This release describes what is apparently a summary of studies related to 35 different types of seaweed and their purported health benefits. Only one study is glancingly referenced, and no real, quantitative evidence is presented to back up any of the claims. A single source — the author of books promoting seaweed as a healthier eating option — is quoted, repeatedly. No counter arguments are caveats are raised, other than the overall idea that it is difficult to nail down the health benefits of seaweed. Precisely! Which is why we wonder why this news release was issued at all.
The poor quality of the American diet, and its contribution to a litany of health problems, is well documented. But the idea that adding seaweed to unhealthy foods is going to make a dent in this problem is dubious. And this release doesn’t give us any reason to think otherwise.
There is no discussion of costs in this piece. This is odd for two reasons: 1. Seaweed of certain varieties is readily available in grocery stores and a staple of sushi bars and other restaurants. 2. The authors are advocating that seaweed become a regular part of baking and cooking, which means that costs need to be considered.
There are no actual quantifications of benefits in this release. It says that, “By eating bread containing 4% of dried seaweed the overweight men ingested more dietary fiber (4.5 g more fiber per. 100 g) than when they ate the control whole-meal bread. Another effect was that they consumed 16.4% less energy in the 24 hour period after eating the seaweed enriched bread.” Honestly, we have no idea what this means. Is 4.5 grams more fiber meaningful? Does it have any measurable health impact? Does consuming less energy during a 24-hour period lead to positive health benefits or negative? There’s no help in interpreting this information.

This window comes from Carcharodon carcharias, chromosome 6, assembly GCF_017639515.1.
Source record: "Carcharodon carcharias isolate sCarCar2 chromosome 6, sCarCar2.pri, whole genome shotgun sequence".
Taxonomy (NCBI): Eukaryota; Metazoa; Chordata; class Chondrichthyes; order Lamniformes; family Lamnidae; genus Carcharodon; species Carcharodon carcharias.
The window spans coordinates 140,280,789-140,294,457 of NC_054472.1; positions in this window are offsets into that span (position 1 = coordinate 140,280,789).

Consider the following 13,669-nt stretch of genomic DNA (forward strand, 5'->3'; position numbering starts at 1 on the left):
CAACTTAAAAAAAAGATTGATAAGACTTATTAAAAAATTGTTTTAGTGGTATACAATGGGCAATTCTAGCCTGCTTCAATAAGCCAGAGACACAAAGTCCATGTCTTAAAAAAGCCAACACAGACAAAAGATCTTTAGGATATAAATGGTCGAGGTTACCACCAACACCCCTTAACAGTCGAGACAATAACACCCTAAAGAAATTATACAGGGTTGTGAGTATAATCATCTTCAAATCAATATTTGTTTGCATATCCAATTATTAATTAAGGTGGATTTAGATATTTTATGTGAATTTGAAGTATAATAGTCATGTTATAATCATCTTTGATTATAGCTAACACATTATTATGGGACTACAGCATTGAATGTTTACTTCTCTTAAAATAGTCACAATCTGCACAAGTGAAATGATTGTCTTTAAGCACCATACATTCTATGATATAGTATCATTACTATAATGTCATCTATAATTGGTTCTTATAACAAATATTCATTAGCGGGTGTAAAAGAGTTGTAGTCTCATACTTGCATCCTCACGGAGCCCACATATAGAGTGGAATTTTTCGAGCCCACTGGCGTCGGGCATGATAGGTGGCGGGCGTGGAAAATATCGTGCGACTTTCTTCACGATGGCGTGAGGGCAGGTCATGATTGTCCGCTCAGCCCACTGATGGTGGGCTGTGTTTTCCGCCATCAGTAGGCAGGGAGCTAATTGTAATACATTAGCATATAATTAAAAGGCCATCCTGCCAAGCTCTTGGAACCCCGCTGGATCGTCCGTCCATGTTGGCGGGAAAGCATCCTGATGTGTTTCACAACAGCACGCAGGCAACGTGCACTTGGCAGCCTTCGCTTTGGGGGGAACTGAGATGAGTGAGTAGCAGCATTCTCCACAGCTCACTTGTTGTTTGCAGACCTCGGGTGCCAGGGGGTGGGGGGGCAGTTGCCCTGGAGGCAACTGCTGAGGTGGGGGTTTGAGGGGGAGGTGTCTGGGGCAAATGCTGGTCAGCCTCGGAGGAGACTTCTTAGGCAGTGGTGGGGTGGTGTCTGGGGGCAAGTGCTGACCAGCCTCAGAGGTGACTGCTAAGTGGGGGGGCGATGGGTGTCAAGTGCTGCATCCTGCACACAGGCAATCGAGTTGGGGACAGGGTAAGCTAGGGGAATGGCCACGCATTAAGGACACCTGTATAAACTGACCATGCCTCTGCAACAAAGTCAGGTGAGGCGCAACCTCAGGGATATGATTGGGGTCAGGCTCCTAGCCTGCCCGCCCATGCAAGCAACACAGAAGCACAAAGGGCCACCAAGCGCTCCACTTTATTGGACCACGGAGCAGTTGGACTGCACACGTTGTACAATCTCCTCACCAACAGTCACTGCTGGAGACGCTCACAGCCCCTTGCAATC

There are some vague references to harms in a list of bullet points at the end of the release. We do not think this satisfies the criteria but, instead, creates more confusion. It says:
What is one to make of that?
There’s very little information provided about any of these studies or the study of the studies purportedly undertaken. What type of studies were these? How many people were involved? Were there any limitations? etc.
The release does not engage in any disease mongering.
The only clue as to why this news release was written comes when it says that the author of the study in question “has authored several books on seaweed as food.” This seems to be promotional material for his books and little more.
No alternatives are discussed. In fact, why not simply talk about less salt instead of salt substitutes. The seaweed being added is at such a marginal percentage as to beg the question: why bother?
We are going to assume here that most people think seaweed is widely available as a food product.
The idea of adding “healthier” ingredients to processed foods to make them better is not new (e.g. fiber, vitamins, potassium, “healthy” oils) and hasn’t produced much if any tangible benefit. Why will seaweed be any different? Many wild claims are made in this release. None are backed up.
Let’s start with the headline:
“Food industry can help lower cardiovascular diseases by adding little seaweed to products.”
There is no evidence presented in this news release to support this statement. Nor this one:
“Seaweed’s content of potassium salts does not led to high blood pressure – unlike the sodium salts, typically encountered in the processed food.”